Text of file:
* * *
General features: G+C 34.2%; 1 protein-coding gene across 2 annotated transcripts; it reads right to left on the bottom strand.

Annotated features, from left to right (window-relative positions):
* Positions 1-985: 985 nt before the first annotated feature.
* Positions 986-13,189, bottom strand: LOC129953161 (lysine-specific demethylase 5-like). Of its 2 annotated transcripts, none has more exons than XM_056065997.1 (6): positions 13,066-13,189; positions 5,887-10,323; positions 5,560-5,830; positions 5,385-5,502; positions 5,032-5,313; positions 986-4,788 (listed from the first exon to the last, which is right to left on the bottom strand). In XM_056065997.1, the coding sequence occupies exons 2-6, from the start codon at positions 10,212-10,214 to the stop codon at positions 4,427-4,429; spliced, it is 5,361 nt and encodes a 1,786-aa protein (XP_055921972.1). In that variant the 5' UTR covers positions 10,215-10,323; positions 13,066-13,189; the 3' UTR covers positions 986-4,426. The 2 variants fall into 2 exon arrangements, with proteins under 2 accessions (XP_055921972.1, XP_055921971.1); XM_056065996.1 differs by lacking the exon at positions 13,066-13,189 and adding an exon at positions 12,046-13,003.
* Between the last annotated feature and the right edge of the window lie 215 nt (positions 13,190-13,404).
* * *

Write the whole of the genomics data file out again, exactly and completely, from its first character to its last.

General features: G+C 34.2%; 1 protein-coding gene across 2 annotated transcripts; it reads right to left on the bottom strand.

Annotated features, from left to right (window-relative positions):
* Positions 1-985: 985 nt before the first annotated feature.
* Positions 986-13,189, bottom strand: LOC129953161 (lysine-specific demethylase 5-like). Of its 2 annotated transcripts, none has more exons than XM_056065997.1 (6): positions 13,066-13,189; positions 5,887-10,323; positions 5,560-5,830; positions 5,385-5,502; positions 5,032-5,313; positions 986-4,788 (listed from the first exon to the last, which is right to left on the bottom strand). In XM_056065997.1, the coding sequence occupies exons 2-6, from the start codon at positions 10,212-10,214 to the stop codon at positions 4,427-4,429; spliced, it is 5,361 nt and encodes a 1,786-aa protein (XP_055921972.1). In that variant the 5' UTR covers positions 10,215-10,323; positions 13,066-13,189; the 3' UTR covers positions 986-4,426. The 2 variants fall into 2 exon arrangements, with proteins under 2 accessions (XP_055921972.1, XP_055921971.1); XM_056065996.1 differs by lacking the exon at positions 13,066-13,189 and adding an exon at positions 12,046-13,003.
* Between the last annotated feature and the right edge of the window lie 215 nt (positions 13,190-13,404).